Researchers have developed a technique that allows them to rapidly thaw cryopreserved human and pig samples without damaging the tissue - a development that could help get rid of organ transplant waiting lists.
Cryopreservation is the ability to preserve tissues at liquid nitrogen temperatures for long periods of time and bring them back without damage, and it's something scientists have been dreaming about achieving with large tissue samples and organs for decades.
Not only for the life-extending applications we've read about in sci-fi novels, but, more feasibly, because the technology could allow hospitals to safely store organs for long periods of time.
Right now, 22 people die in the US each day on average while waiting for an organ transplant. One of the biggest challenges isn't organ shortages - it's that organs can't stay 'on ice' longer than a few hours without being irrevocably damaged.
That means even when there are enough organs being donated, there's still the huge logistical problem in finding a matching recipient and getting the organs to them fast enough.
Already it's estimated that more than 60 percent of the heart and lungs donated for transplantation each year are thrown out, because they can't be kept on ice more than four hours, and can't make it to a patient who needs them in that time.
"If only half of these discarded organs were transplanted, then it has been estimated that wait lists for these organs could be extinguished within two to three years," the researchers, led by John Bischof from the University of Minnesota, write in Science Translational Medicine.
A better solution could be cryopreservation - keeping tissue stored at temperatures around -80 to -190 degrees Celsius (-112 to -310 degrees Fahrenheit).
One of the leading cryopreservation techniques is vitrification - which involves super-cooling biological samples to a glassy state at around -160 degrees Celsius (-256 degrees Fahrenheit). In fact, vitrification is already being used on human brains by cryonics companies such as Alcor.
Through vitrification, organs could be stored for years and potentially even longer, which would mean doctors could build up a bank of available organs and make it a lot easier for anyone who needs a heart or lung to find one straight away.
But while we've managed to get the cooling part down, the problem is that the thawing process can cause ice crystals to form and damage tissue, and potentially even crack it during the thawing process.
In the past, researchers have successfully shown that thawing can work in small tissue samples up to around 1 mL in volume. But as tissue gets larger, and approaches the size of entire human organs, the current leading technique of convection - slow warming over ice - doesn't work.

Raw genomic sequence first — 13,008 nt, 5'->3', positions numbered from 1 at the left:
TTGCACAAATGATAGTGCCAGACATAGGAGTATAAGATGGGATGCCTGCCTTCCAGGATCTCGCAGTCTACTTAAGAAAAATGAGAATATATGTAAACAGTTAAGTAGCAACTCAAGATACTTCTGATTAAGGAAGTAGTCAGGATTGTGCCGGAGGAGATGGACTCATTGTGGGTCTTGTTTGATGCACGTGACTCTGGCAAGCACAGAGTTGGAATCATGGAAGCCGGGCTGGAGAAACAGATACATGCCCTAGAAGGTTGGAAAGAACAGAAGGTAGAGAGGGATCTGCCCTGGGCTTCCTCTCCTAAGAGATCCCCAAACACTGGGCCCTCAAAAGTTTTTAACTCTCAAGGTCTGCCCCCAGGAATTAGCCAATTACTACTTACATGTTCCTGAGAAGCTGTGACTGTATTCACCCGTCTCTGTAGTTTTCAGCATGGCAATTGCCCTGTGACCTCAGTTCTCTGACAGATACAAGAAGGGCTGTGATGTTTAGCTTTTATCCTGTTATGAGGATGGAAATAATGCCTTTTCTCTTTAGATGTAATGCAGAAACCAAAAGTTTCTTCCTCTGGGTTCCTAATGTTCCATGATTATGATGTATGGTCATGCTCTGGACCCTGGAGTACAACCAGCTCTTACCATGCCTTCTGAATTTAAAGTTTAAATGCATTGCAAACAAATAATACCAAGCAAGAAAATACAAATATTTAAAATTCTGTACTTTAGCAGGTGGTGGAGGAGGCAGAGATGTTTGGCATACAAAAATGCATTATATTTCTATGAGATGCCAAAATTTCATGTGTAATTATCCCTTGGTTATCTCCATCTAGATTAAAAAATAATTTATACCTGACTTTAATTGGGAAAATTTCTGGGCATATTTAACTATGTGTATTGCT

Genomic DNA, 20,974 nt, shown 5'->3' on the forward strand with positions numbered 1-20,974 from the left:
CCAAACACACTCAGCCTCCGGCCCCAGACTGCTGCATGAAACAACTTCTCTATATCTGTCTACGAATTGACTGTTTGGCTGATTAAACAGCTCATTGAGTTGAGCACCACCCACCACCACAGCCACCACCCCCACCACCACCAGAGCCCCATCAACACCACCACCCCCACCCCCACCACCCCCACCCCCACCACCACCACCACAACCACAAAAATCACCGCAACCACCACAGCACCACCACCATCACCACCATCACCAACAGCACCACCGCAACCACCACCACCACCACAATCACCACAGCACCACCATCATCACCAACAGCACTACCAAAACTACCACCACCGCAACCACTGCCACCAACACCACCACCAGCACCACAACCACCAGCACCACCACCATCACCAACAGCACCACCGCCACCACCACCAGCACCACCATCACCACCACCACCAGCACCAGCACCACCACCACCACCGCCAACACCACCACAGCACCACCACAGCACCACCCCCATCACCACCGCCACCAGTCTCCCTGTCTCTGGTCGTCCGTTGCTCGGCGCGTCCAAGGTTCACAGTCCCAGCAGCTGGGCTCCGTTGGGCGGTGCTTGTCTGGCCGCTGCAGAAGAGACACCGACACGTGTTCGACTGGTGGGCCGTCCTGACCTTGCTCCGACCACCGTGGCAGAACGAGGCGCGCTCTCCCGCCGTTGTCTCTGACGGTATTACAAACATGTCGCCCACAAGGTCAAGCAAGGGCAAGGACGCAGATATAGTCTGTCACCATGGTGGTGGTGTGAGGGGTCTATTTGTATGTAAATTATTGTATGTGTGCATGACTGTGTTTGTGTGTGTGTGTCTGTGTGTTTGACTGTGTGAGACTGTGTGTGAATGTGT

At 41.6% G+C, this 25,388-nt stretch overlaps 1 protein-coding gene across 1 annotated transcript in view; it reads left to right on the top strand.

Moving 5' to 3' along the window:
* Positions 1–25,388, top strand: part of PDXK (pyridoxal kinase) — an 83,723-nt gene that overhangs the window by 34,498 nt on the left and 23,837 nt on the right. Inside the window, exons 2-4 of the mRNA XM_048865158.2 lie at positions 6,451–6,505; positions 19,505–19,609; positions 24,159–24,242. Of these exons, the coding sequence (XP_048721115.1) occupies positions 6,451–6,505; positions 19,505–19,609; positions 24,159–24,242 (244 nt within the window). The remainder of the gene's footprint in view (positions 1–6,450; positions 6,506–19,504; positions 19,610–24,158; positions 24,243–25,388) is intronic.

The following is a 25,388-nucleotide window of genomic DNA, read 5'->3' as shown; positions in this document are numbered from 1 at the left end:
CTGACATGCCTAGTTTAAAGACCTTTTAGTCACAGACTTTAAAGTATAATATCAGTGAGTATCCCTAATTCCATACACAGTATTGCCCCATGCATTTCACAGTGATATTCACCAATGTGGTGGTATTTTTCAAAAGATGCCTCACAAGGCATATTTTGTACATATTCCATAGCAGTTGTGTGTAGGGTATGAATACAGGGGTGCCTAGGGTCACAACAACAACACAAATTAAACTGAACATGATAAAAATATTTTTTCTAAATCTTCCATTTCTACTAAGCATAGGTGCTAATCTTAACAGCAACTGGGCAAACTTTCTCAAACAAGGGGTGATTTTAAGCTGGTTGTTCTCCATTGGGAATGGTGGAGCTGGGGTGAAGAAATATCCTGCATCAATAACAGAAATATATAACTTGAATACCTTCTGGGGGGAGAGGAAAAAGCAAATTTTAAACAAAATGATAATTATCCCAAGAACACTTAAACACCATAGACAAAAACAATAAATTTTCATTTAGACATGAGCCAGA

That could be about to change, with the Minnesota team announcing the development of a new technique that's allowed them to rapidly rewarm cryogenically treated human and pig samples without damaging delicate frozen tissues.
"This is the first time that anyone has been able to scale up to a larger biological system and demonstrate successful, fast, and uniform warming of hundreds of degrees Celsius per minute of preserved tissue without damaging the tissue," said Bischof.
Instead of using convection, the team used nanoparticles to heat tissues at the same rate all at once, which means ice crystals can't form, so they don't get damaged.
To do this, the researchers mixed silica-coated iron oxide nanoparticles into a solution and generated uniform heat by applying an external magnetic field.
They then warmed up several human and pig tissue samples ranging between 1 and 50 mL, using either their new nanowarming technique and traditional slow warming over ice.
Each time, the tissues warmed up with nanoparticles displayed no signs of harm, unlike the control samples.
You can see the comparison below, with the nanowarming group on the left of the red line, and the control groups on the right:
Afterwards, they were able to successfully wash the nanoparticles away from the sample after thawing.
The team also tested out the heating in an 80 mL system - without tissue this time - and showed that it achieved the same critical warming rates as in the smaller sample sizes, suggesting that the technique is scalable.
"In short, nanowarming matches fast convective warming viability and biomechanical testing at 1 mL, is superior to convective warming at 50 mL, and is physically scalable to 80-mL systems," the team writes.
"In the future, we believe that nanowarming can be applied to larger tissues and organs up to volumes of 1 litre and possibly beyond."
You can see a video of tissue being thawed out in less than a minute below:
The team admits that larger tissue - and even whole organs - will need to have the nanoparticles injected into them, rather than just sitting around them, to achieve the same uniform heating, but it's something they want to try next.
It's important to note that the team hasn't successfully shown that their technique actually works on organs, which are made up of complex arrangements of multiple tissue types.
That's something that will require a lot of optimisation and tweaking, so we're a long way off being able to bring organs back from cryopreservation. But it's the first time we've seen such large volumes of tissue successfully be thawed from a cryopreserved state, and that's pretty exciting.